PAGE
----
Families Change Teen Guide to Separation & Divorce

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Anxiety is a strong, uncomfortable feeling of fear. It is a normal emotional response to danger or uncertainty.

All the uncertainty that comes with change can make you feel anxious. So you may feel anxious when your parents split up, because there may be so many unknowns — like what is going to happen, where you are going to live, how you will cope with all the changes, and so on.

You might also feel like you have to take sides, or choose between one parent and the other, which could make you feel anxious.

In addition, you might be worried about your relationships in the future. You might think that because your parents have separated or divorced, the same thing will happen to you. But you can learn from your parents' mistakes. What happens in your own relationships will be up to you, not your parents!

If the anxiety is lasting a long time, or it is getting in the way of your ability to do the things you normally do, get help.

Q & A

Q:
I'm feeling really upset and confused about my parents splitting up. Is this normal?
A:

It's natural — and entirely normal — to experience some intense emotions. You will feel better over time. There are lots of ways to help yourself feel better, and people who can help you if you need it.

Q:
I have so many questions. How much can I ask my parents?
A:

If there are things you need to know, ask. You have a right to ask questions about what is going to happen and why.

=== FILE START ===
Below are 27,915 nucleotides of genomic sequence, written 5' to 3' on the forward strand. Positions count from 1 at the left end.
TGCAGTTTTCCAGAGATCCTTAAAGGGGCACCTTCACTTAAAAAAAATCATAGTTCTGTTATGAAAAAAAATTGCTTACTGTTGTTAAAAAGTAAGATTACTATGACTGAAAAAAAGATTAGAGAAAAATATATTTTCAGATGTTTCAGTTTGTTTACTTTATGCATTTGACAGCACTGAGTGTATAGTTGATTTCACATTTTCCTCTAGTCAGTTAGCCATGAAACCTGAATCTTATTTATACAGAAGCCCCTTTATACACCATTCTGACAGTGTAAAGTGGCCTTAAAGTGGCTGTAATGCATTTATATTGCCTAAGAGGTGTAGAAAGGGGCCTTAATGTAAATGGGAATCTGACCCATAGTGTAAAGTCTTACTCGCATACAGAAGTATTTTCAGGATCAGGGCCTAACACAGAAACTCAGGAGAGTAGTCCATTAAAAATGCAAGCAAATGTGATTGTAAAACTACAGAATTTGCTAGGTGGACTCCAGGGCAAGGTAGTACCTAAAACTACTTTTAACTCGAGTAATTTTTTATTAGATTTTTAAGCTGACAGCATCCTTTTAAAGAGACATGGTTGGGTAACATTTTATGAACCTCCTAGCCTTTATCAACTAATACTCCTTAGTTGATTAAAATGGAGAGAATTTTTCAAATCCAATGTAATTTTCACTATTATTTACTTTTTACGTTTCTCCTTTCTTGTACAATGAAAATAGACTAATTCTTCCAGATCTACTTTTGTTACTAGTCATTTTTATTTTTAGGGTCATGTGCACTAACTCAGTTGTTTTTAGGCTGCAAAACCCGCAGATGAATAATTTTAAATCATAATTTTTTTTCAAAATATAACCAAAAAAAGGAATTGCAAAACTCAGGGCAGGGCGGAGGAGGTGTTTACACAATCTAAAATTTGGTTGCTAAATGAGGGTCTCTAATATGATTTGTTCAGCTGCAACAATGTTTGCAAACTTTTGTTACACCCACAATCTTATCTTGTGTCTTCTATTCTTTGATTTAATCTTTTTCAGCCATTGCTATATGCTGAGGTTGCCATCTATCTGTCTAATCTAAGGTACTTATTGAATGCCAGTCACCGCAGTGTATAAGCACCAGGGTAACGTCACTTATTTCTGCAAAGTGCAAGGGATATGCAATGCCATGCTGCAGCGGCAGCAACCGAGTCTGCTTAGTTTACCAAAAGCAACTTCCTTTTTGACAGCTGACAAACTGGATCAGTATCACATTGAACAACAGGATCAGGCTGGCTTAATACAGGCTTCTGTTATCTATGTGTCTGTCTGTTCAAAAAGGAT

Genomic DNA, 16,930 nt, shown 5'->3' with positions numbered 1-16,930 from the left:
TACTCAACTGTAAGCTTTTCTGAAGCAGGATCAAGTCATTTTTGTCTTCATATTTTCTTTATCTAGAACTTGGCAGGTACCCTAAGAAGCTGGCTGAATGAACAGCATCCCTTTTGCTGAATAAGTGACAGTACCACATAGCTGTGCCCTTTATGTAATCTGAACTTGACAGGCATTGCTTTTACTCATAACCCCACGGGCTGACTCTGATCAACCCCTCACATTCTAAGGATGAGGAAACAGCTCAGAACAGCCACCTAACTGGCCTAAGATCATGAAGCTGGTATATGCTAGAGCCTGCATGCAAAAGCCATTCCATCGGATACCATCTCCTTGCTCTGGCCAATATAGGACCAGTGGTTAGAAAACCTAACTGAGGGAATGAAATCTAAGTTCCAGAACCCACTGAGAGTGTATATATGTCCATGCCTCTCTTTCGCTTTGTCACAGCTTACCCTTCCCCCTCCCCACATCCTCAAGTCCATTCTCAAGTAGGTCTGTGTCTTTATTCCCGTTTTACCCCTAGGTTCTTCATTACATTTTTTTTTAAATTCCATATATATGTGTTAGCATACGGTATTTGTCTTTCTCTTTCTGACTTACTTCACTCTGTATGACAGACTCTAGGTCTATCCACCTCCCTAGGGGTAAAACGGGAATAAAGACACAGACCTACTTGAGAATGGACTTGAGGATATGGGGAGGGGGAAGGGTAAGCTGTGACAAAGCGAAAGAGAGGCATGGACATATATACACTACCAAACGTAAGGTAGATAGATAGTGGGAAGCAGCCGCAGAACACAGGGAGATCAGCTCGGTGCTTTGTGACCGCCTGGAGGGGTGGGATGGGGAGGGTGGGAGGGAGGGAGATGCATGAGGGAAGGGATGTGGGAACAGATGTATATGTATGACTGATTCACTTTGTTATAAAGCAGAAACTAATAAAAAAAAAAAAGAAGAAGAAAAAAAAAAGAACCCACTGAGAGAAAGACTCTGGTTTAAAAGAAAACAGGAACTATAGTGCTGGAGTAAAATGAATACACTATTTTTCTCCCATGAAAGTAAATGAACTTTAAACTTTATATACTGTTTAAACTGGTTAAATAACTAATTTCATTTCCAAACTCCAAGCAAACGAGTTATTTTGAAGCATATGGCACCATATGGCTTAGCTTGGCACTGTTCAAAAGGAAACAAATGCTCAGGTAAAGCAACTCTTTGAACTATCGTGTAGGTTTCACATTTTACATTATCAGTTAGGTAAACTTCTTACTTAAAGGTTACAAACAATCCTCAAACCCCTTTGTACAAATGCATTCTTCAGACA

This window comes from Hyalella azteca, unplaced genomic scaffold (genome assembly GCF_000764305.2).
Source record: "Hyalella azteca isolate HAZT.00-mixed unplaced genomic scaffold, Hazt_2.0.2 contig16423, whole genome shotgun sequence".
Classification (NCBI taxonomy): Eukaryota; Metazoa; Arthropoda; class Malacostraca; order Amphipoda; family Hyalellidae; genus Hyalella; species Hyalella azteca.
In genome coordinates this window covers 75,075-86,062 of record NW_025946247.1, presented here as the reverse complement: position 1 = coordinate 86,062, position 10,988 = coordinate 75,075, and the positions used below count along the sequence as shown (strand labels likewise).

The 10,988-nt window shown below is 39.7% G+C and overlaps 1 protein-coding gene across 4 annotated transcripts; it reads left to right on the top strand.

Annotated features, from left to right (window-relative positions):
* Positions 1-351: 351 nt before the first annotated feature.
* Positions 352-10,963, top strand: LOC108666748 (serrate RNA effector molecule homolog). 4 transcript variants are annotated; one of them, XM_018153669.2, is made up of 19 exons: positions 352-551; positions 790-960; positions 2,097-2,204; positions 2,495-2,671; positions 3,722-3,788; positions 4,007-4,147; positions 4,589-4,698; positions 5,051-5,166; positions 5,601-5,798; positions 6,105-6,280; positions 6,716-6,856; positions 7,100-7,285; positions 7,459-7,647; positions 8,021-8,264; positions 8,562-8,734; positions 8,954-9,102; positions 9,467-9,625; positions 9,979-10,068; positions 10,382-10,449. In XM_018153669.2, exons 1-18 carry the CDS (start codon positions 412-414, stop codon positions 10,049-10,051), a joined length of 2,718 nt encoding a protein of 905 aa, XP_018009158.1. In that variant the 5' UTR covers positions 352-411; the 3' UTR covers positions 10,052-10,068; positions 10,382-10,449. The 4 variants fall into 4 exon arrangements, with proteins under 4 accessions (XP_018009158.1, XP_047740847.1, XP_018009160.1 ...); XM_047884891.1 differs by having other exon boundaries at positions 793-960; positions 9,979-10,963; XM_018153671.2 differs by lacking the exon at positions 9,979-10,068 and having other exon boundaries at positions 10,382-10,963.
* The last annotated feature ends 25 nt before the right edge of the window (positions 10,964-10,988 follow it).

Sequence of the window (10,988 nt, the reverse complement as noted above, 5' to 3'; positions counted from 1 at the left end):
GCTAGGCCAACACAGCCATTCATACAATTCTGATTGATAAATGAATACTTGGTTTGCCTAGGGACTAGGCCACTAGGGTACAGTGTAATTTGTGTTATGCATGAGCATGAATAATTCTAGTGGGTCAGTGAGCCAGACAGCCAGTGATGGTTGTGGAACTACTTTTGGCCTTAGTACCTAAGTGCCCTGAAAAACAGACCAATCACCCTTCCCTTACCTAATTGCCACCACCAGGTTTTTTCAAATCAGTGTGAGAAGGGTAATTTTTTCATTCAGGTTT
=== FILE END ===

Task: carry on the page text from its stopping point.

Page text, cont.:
Q:
Who decides who I will live with?
A:

Ideally, your parents will make the decisions together about who you will live with and how that will work. Your opinion should be taken into account.

If they can't decide themselves, they might go to a mediator for help in reaching an agreement. Or they might have to go to court and have a judge make the decisions for them.

Q:
My parents never married. Do they have to go through the same process that married parents do when they split up?
A:

Common-law parents — parents who chose to live together without getting married — don't have to get a divorce, because there is no marriage to end. But they do need to decide what will happen to their children and how they will divide their property.

Q:
Will I be able to spend time with both parents?
A:

In the vast majority of cases, children get to spend time with both parents. How much time you spend with each parent, and exactly how that will work, depends on your custody and access arrangements.